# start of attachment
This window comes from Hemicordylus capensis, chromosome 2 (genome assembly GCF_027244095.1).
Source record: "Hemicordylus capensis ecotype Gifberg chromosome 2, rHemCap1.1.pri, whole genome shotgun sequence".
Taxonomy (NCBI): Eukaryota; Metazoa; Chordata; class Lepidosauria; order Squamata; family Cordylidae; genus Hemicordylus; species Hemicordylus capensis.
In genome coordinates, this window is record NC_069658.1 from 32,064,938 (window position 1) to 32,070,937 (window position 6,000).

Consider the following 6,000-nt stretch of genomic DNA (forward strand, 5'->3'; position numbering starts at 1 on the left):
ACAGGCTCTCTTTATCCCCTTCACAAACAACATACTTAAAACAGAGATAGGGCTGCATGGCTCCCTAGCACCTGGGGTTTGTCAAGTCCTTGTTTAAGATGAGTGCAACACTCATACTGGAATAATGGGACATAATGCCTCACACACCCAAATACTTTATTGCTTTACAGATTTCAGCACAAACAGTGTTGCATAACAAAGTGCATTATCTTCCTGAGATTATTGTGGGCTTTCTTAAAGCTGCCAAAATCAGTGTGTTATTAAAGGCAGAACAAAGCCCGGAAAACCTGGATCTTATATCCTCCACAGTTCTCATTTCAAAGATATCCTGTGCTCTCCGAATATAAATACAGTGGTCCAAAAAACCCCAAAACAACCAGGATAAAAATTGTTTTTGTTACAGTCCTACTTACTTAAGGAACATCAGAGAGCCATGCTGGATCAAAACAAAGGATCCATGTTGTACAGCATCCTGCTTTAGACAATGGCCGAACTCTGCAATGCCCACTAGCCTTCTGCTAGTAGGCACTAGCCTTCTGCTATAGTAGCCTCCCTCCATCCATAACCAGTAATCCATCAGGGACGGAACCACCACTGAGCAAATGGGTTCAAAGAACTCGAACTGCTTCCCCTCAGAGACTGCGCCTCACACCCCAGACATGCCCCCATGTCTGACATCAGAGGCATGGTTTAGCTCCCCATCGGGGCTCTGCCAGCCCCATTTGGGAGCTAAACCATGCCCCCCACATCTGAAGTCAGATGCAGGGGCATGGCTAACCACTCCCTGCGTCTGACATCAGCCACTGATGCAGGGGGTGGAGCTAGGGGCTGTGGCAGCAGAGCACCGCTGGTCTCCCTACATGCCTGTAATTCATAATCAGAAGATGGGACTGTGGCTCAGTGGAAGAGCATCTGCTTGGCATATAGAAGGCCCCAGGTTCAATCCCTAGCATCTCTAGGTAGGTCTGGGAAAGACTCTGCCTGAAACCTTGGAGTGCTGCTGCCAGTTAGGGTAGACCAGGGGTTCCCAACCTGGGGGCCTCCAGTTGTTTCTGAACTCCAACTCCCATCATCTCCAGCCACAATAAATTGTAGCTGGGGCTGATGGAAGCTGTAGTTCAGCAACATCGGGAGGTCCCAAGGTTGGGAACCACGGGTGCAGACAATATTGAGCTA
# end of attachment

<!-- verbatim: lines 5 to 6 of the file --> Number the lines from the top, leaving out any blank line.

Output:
Consider the following 6,000-nt stretch of genomic DNA (forward strand, 5'->3'; position numbering starts at 1 on the left):
ACAGGCTCTCTTTATCCCCTTCACAAACAACATACTTAAAACAGAGATAGGGCTGCATGGCTCCCTAGCACCTGGGGTTTGTCAAGTCCTTGTTTAAGATGAGTGCAACACTCATACTGGAATAATGGGACATAATGCCTCACACACCCAAATACTTTATTGCTTTACAGATTTCAGCACAAACAGTGTTGCATAACAAAGTGCATTATCTTCCTGAGATTATTGTGGGCTTTCTTAAAGCTGCCAAAATCAGTGTGTTATTAAAGGCAGAACAAAGCCCGGAAAACCTGGATCTTATATCCTCCACAGTTCTCATTTCAAAGATATCCTGTGCTCTCCGAATATAAATACAGTGGTCCAAAAAACCCCAAAACAACCAGGATAAAAATTGTTTTTGTTACAGTCCTACTTACTTAAGGAACATCAGAGAGCCATGCTGGATCAAAACAAAGGATCCATGTTGTACAGCATCCTGCTTTAGACAATGGCCGAACTCTGCAATGCCCACTAGCCTTCTGCTAGTAGGCACTAGCCTTCTGCTATAGTAGCCTCCCTCCATCCATAACCAGTAATCCATCAGGGACGGAACCACCACTGAGCAAATGGGTTCAAAGAACTCGAACTGCTTCCCCTCAGAGACTGCGCCTCACACCCCAGACATGCCCCCATGTCTGACATCAGAGGCATGGTTTAGCTCCCCATCGGGGCTCTGCCAGCCCCATTTGGGAGCTAAACCATGCCCCCCACATCTGAAGTCAGATGCAGGGGCATGGCTAACCACTCCCTGCGTCTGACATCAGCCACTGATGCAGGGGGTGGAGCTAGGGGCTGTGGCAGCAGAGCACCGCTGGTCTCCCTACATGCCTGTAATTCATAATCAGAAGATGGGACTGTGGCTCAGTGGAAGAGCATCTGCTTGGCATATAGAAGGCCCCAGGTTCAATCCCTAGCATCTCTAGGTAGGTCTGGGAAAGACTCTGCCTGAAACCTTGGAGTGCTGCTGCCAGTTAGGGTAGACCAGGGGTTCCCAACCTGGGGGCCTCCAGTTGTTTCTGAACTCCAACTCCCATCATCTCCAGCCACAATAAATTGTAGCTGGGGCTGATGGAAGCTGTAGTTCAGCAACATCGGGAGGTCCCAAGGTTGGGAACCACGGGTGCAGACAATATTGAGCTA